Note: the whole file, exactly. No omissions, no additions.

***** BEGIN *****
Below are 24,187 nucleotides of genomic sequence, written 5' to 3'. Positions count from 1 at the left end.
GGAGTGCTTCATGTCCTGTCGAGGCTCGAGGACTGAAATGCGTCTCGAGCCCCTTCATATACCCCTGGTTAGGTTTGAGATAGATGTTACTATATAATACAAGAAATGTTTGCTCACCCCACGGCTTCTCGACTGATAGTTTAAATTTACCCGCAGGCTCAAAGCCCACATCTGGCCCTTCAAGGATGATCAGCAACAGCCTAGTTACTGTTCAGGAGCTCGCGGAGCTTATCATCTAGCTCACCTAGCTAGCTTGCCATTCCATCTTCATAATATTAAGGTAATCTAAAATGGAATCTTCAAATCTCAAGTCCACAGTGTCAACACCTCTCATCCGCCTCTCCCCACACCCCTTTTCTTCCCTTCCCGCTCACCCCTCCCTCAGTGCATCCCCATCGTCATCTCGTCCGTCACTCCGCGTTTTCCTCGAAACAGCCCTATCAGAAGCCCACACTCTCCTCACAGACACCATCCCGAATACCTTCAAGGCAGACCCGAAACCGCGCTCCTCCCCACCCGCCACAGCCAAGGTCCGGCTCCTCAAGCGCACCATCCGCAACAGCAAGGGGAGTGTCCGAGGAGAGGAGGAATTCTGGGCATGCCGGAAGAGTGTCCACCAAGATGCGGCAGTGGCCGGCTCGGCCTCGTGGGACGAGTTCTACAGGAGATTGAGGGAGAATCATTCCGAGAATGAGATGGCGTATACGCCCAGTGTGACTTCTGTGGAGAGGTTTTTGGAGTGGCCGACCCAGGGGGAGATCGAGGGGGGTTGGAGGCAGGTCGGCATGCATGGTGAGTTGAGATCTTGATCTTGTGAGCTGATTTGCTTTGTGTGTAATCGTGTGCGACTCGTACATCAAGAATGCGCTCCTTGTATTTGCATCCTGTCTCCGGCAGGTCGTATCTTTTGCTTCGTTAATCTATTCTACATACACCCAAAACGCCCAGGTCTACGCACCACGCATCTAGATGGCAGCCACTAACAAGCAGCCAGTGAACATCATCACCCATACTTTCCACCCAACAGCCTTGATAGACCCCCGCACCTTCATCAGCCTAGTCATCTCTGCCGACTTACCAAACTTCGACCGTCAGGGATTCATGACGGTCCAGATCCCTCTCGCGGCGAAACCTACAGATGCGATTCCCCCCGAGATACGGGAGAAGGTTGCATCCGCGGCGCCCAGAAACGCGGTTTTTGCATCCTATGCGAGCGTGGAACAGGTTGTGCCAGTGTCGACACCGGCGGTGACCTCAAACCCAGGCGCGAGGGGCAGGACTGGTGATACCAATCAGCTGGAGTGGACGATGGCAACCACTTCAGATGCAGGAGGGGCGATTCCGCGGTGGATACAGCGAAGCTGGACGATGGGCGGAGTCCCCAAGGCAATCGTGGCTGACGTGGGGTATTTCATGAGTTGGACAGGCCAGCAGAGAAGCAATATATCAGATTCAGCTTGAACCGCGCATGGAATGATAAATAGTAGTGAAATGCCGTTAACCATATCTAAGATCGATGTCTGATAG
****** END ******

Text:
Below are 24,187 nucleotides of genomic sequence, written 5' to 3'. Positions count from 1 at the left end.
GGAGTGCTTCATGTCCTGTCGAGGCTCGAGGACTGAAATGCGTCTCGAGCCCCTTCATATACCCCTGGTTAGGTTTGAGATAGATGTTACTATATAATACAAGAAATGTTTGCTCACCCCACGGCTTCTCGACTGATAGTTTAAATTTACCCGCAGGCTCAAAGCCCACATCTGGCCCTTCAAGGATGATCAGCAACAGCCTAGTTACTGTTCAGGAGCTCGCGGAGCTTATCATCTAGCTCACCTAGCTAGCTTGCCATTCCATCTTCATAATATTAAGGTAATCTAAAATGGAATCTTCAAATCTCAAGTCCACAGTGTCAACACCTCTCATCCGCCTCTCCCCACACCCCTTTTCTTCCCTTCCCGCTCACCCCTCCCTCAGTGCATCCCCATCGTCATCTCGTCCGTCACTCCGCGTTTTCCTCGAAACAGCCCTATCAGAAGCCCACACTCTCCTCACAGACACCATCCCGAATACCTTCAAGGCAGACCCGAAACCGCGCTCCTCCCCACCCGCCACAGCCAAGGTCCGGCTCCTCAAGCGCACCATCCGCAACAGCAAGGGGAGTGTCCGAGGAGAGGAGGAATTCTGGGCATGCCGGAAGAGTGTCCACCAAGATGCGGCAGTGGCCGGCTCGGCCTCGTGGGACGAGTTCTACAGGAGATTGAGGGAGAATCATTCCGAGAATGAGATGGCGTATACGCCCAGTGTGACTTCTGTGGAGAGGTTTTTGGAGTGGCCGACCCAGGGGGAGATCGAGGGGGGTTGGAGGCAGGTCGGCATGCATGGTGAGTTGAGATCTTGATCTTGTGAGCTGATTTGCTTTGTGTGTAATCGTGTGCGACTCGTACATCAAGAATGCGCTCCTTGTATTTGCATCCTGTCTCCGGCAGGTCGTATCTTTTGCTTCGTTAATCTATTCTACATACACCCAAAACGCCCAGGTCTACGCACCACGCATCTAGATGGCAGCCACTAACAAGCAGCCAGTGAACATCATCACCCATACTTTCCACCCAACAGCCTTGATAGACCCCCGCACCTTCATCAGCCTAGTCATCTCTGCCGACTTACCAAACTTCGACCGTCAGGGATTCATGACGGTCCAGATCCCTCTCGCGGCGAAACCTACAGATGCGATTCCCCCCGAGATACGGGAGAAGGTTGCATCCGCGGCGCCCAGAAACGCGGTTTTTGCATCCTATGCGAGCGTGGAACAGGTTGTGCCAGTGTCGACACCGGCGGTGACCTCAAACCCAGGCGCGAGGGGCAGGACTGGTGATACCAATCAGCTGGAGTGGACGATGGCAACCACTTCAGATGCAGGAGGGGCGATTCCGCGGTGGATACAGCGAAGCTGGACGATGGGCGGAGTCCCCAAGGCAATCGTGGCTGACGTGGGGTATTTCATGAGTTGGACAGGCCAGCAGAGAAGCAATATATCAGATTCAGCTTGAACCGCGCATGGAATGATAAATAGTAGTGAAATGCCGTTAACCATATCTAAGATCGATGTCTGATAG